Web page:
Nigeria confirms 1st case of new virus in sub-Saharan Africa
Nigerian authorities Friday confirmed the first case of the new coronavirus in sub-Saharan Africa as the outbreak spread to a region with some of the world’s weakest health systems.
The health commissioner for Lagos, Africa’s largest city with more than 20 million people, said an Italian citizen who entered Nigeria on Tuesday from Milan on a business trip fell ill the next day. Commissioner Akin Abayomi said the man was clinically stable with no serious symptoms.
Abayomi said officials were working to identify all of the man’s contacts in Nigeria. The Italian had traveled on Turkish Airlines to Istanbul and then to Lagos, according to health authorities. Lagos state early this month advised people arriving from virus-affected areas to observe 14 days of self-quarantine.
“I have seen him this morning, he is in high spirits,” said Dr. Bowale Abimbola, medical director of the hospital where the 44-year-old Italian was brought with body aches and fever. “He is doing well and we expect that he will continue to do well.”
Nigerian health authorities urged Lagos residents to take measures such as keeping their distance from people who cough and washing their hands regularly.
Cases of the virus also were confirmed in Egypt and Algeria in North Africa in recent days. Until then, some global health experts had expressed surprise that no cases had been reported in Africa.
Concerns about the virus spreading to countries with weaker health systems led the World Health Organization to declare the outbreak a global health emergency last month. WHO officials in Africa have warned that health systems could be overwhelmed.
Nigeria is one of 13 African countries classified by the WHO as high priority in this outbreak because of direct links to China or a high number of visitors from there.
That Nigeria’s first case came from overseas and wasn’t person-to-person transmission inside Africa “shows that the Nigerian government had the right systems in place to detect and confirm this case,” Trudie Lang, director of the Global Health Network at the Nuffield Department of Medicine and the University of Oxford, said in a statement.
But detection of further cases in Africa will be challenging as more inexpensive testing kits are needed for on-the-spot diagnosis, Lang added.
The Africa Centers for Disease Control and Prevention has hurried to train its 54 member countries in testing for the virus. Just two countries had the capability at the beginning of this month. Now more than two dozen have it, including Nigeria.
Most African airlines with direct flights to China quickly suspended them, and countries activated surveillance and quarantine measures.
Many had experience with trying to prevent the spread of the devastating West Africa Ebola outbreak that ended in 2016. Global health experts point to that as a sign of preparedness in this outbreak. The Africa CDC was created in response to the Ebola outbreak, and many countries established public health institutes.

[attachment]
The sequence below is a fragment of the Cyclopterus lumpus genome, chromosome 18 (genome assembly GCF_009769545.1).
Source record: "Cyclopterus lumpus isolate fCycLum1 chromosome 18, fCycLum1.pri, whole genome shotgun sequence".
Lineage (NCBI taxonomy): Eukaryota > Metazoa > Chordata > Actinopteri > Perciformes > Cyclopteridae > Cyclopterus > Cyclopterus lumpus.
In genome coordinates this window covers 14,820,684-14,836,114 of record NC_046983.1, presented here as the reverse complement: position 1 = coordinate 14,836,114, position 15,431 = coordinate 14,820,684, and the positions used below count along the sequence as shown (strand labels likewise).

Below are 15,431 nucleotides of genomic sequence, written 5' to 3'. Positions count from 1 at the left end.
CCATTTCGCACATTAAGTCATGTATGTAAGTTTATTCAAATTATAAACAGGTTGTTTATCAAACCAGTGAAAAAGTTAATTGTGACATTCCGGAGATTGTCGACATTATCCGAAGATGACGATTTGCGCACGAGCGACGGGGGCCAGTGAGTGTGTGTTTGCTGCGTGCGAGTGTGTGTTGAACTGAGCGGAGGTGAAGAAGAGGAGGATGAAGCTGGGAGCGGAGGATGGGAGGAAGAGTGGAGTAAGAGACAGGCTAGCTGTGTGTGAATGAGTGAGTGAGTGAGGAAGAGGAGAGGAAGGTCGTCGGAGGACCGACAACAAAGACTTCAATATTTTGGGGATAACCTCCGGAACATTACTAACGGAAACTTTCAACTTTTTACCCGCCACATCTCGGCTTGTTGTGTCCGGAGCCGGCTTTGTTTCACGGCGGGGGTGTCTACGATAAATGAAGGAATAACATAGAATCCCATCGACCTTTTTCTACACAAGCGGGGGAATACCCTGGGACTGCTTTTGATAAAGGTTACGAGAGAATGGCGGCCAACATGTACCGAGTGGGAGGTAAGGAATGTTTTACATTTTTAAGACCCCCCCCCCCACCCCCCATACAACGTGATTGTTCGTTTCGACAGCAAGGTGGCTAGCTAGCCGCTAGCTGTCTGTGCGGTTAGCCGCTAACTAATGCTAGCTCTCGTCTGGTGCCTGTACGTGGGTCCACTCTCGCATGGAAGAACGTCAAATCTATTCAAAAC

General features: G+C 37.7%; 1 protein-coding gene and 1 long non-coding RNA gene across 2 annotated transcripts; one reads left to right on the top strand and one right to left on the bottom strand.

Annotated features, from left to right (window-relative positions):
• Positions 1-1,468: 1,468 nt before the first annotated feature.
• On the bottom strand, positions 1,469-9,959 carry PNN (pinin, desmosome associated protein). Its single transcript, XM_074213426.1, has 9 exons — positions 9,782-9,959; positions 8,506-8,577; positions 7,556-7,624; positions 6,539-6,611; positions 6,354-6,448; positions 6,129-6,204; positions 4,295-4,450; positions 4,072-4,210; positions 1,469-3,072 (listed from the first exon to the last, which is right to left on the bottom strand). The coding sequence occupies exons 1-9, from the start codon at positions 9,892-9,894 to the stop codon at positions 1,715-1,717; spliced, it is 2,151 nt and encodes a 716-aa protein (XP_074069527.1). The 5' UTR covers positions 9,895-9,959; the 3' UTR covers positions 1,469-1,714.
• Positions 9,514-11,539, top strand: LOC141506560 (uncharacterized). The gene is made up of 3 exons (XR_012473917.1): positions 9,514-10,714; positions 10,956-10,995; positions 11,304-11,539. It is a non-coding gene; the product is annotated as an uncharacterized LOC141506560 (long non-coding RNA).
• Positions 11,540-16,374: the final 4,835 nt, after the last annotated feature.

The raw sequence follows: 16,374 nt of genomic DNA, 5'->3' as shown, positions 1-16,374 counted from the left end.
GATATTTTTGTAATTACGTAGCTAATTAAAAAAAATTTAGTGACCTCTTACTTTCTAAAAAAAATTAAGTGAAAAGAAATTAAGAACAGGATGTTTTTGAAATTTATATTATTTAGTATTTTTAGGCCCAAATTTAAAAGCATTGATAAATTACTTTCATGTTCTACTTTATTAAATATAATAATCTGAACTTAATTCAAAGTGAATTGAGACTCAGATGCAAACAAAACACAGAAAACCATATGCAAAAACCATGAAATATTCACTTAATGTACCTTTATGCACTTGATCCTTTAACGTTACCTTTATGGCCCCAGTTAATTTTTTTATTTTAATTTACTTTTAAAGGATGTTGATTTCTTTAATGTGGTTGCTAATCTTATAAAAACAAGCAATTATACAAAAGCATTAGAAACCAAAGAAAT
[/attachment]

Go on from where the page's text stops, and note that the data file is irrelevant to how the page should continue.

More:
Nigeria was praised for quickly containing cases when the Ebola outbreak reached there in 2014 after an infected man from Liberia landed in Lagos. Nineteen people were infected and seven died, but officials were praised for effective public awareness campaigns.
“The Ebola outbreak taught us a lot of lessons,” the director of the Nigeria Center for Disease Control, Chikwe Ihekweazu, wrote in a commentary for the Conversation last month. As of December, all 36 of Nigeria’s states had a rapid response team in case of a disease outbreak, he wrote, and 22 states had emergency operations centers.
Nigeria is also currently dealing with an outbreak of Lassa fever — an indication of the health challenges that many African nations face.
With the new virus case announced in Nigeria, Africa’s most populous country with 190 million people and numerous air links around the continent and beyond, other nations warned of possible spread.
“Given these recent developments globally and in Africa, it is not unlikely that we will have importation of COVID-19 to South Africa,” that country’s National Institute for Communicable Diseases said.
Separately, South Africa said two citizens who had been working on the Princess Diamond cruise ship have the virus and will stay in Japan for treatment. South Africa said it was informed by Japanese authorities Tuesday after the quarantine on the ship ended.
In a separate statement, South Africa said it planned to evacuate more than 130 citizens from China’s Wuhan city where the outbreak began. It did not say when that would happen.
South Africa is the first major country in sub-Saharan Africa to evacuate its citizens, while thousands of African students remain stranded. Several governments have said it’s safer to stay in place and not risk spreading the virus back home.
In Kenya, the High Court on Friday ruled that all 239 passengers who arrived Thursday on a China Southern Airlines flight should be found and quarantined at a military facility until declared virus-free. The case was brought by the Law Society of Kenya and others amid a public outcry. The court also suspended all flights from China for 10 days.
Separately, President Uhuru Kenyatta ordered that a national isolation and treatment facility be completed within a week.
Must-read stories from the L.A. Times
Get all the day's most vital news with our Today's Headlines newsletter, sent every weekday morning.
You may occasionally receive promotional content from the Los Angeles Times.